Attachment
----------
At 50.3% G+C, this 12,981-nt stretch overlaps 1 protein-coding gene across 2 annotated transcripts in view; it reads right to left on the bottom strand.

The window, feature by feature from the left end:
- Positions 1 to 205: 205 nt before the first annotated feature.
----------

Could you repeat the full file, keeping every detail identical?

At 50.3% G+C, this 12,981-nt stretch overlaps 1 protein-coding gene across 2 annotated transcripts in view; it reads right to left on the bottom strand.

The window, feature by feature from the left end:
- Positions 1 to 205: 205 nt before the first annotated feature.